In addition to supporting Texas agriculture, the GO TEXAN Restaurant Round-Up also benefits local communities, as many restaurants are donating a portion of their proceeds to local food banks.

The GO TEXAN Restaurant Round-Up runs Sept. 28-Oct. 2. For more information, visit

Monday, September 28, 2009

GO TEXAN Restaurant Round-Up is Sept. 28 - Oct. 2

State Representatives Vicki Truitt, Marc Veasey, Lon Burnam, and Mark Shelton helped me kick off the GO TEXAN Restaurant Round-Up at Eddie V’s in Fort Worth today. This event is the only statewide dine-out event featuring the best of Texas.

Now in its second year, the GO TEXAN Restaurant Round-Up links Texas farmers and ranchers with restaurants that proudly serve Texas ingredients. This year, more than 400 Texas restaurant locations are participating in the Round-Up. Not only is the Round-Up a winner for Texas consumers, it also benefits many area food banks that receive a portion of the proceeds from participating restaurants.

The Round-Up runs from Sept. 28 - Oct 2. Visit for a restaurant near you. Remember GO OUT. GO EAT. GO TEXAN.

Saturday, September 26, 2009

Eminent Domain Reform Needed

Check out this article. It clearly demonstrates the need for eminent domain reform and the failure of current policy.

Or read full text below:

Conn. land vacant 4 years after court OK'd seizure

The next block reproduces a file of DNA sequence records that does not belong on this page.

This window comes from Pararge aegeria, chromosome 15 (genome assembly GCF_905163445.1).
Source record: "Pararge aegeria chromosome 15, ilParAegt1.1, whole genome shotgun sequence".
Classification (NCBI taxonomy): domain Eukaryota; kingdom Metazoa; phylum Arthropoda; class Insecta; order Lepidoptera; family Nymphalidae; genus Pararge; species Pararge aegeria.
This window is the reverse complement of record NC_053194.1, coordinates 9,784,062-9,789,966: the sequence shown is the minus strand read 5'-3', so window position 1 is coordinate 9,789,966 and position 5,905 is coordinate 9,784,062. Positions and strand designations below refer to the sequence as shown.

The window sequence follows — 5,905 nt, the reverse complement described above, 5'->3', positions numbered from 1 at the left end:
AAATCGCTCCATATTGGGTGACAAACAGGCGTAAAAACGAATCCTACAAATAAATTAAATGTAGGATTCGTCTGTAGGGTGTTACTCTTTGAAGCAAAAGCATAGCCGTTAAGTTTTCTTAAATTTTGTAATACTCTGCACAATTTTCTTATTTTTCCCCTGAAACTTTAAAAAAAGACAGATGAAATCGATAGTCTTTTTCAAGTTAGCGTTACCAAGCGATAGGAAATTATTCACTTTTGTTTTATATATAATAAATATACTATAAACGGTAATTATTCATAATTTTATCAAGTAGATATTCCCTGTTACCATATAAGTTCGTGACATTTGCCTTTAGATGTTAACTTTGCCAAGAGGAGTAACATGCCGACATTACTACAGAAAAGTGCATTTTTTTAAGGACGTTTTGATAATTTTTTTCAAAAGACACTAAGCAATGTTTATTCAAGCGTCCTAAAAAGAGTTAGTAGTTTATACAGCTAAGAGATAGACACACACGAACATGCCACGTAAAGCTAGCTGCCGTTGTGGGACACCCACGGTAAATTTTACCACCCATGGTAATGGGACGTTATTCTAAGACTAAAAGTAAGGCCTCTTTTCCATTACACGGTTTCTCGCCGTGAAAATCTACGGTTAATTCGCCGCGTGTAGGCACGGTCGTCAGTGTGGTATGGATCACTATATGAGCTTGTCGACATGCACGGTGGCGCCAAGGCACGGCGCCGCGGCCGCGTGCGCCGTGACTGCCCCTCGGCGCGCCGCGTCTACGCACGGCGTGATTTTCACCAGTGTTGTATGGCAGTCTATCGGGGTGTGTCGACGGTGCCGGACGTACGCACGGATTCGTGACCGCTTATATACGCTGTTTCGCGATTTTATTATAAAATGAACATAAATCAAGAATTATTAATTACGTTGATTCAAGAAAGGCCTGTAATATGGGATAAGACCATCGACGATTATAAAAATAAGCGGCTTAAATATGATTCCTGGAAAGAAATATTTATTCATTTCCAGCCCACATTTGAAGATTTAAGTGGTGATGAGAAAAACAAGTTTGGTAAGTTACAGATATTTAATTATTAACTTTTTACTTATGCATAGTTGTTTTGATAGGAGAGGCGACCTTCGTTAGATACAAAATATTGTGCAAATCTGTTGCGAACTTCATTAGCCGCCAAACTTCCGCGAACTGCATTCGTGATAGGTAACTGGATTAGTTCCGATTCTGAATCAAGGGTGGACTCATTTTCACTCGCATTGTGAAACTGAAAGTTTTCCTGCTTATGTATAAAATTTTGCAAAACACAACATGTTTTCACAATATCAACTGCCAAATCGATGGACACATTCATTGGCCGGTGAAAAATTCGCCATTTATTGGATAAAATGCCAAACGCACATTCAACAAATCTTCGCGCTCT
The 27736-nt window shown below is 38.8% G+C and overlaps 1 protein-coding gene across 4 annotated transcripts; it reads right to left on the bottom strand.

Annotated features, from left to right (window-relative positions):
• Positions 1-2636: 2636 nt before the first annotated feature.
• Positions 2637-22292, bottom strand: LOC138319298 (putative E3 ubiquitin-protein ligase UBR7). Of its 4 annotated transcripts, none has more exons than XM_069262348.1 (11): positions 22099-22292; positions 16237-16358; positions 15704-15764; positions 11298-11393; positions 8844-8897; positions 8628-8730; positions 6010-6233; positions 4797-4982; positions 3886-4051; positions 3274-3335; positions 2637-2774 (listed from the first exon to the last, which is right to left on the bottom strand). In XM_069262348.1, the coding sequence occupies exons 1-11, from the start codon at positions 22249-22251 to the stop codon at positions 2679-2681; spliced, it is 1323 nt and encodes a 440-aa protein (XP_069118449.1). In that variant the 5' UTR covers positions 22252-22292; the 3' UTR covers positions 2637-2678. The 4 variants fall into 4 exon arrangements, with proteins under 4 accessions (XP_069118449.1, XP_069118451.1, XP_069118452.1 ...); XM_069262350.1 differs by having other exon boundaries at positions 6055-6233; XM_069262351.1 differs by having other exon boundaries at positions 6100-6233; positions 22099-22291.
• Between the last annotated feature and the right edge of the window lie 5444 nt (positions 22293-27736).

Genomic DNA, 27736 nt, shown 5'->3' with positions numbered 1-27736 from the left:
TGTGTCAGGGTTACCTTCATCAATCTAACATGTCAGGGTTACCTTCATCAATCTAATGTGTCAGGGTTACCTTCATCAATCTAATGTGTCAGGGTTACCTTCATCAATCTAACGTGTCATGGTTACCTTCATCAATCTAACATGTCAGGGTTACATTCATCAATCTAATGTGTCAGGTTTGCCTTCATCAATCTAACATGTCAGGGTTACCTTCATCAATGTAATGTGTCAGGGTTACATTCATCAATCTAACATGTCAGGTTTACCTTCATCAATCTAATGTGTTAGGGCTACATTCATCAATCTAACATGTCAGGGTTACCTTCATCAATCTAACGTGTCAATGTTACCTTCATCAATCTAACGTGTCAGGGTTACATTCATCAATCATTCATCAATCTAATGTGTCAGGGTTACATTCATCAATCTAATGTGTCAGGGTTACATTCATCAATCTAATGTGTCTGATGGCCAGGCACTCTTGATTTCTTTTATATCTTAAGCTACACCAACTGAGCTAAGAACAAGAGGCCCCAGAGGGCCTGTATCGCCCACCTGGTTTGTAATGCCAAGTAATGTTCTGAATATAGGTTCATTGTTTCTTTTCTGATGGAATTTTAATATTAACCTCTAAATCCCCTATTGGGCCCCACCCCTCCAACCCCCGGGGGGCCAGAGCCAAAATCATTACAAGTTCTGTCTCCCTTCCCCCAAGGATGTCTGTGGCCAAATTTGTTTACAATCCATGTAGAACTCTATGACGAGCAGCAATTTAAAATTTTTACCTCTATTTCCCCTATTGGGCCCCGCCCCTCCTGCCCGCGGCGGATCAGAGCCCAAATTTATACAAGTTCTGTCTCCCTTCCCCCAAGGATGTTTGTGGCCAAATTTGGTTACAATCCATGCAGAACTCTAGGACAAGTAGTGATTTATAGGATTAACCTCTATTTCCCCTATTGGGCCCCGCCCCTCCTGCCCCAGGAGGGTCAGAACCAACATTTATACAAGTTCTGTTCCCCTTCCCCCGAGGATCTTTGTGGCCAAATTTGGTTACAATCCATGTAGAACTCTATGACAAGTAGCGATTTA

By KATIE NELSON Associated Press Writer

NEW LONDON, Conn. — Weeds, glass, bricks, pieces of pipe and shingle splinters have replaced the knot of aging homes at the site of the nation's most notorious eminent domain project.

There are a few signs of life: Feral cats glare at visitors from a miniature jungle of Queen Anne's lace, thistle and goldenrod. Gulls swoop between the lot's towering trees and the adjacent sewage treatment plant.

But what of the promised building boom that was supposed to come wrapped and ribboned with up to 3,169 new jobs and $1.2 million a year in tax revenues? They are noticeably missing.

Proponents of the ambitious plan blame the sour economy. Opponents call it a "poetic justice."

"They are getting what they deserve. They are going to get nothing," said Susette Kelo, the lead plaintiff in the landmark property rights case. "I don't think this is what the United States Supreme Court justices had in mind when they made this decision."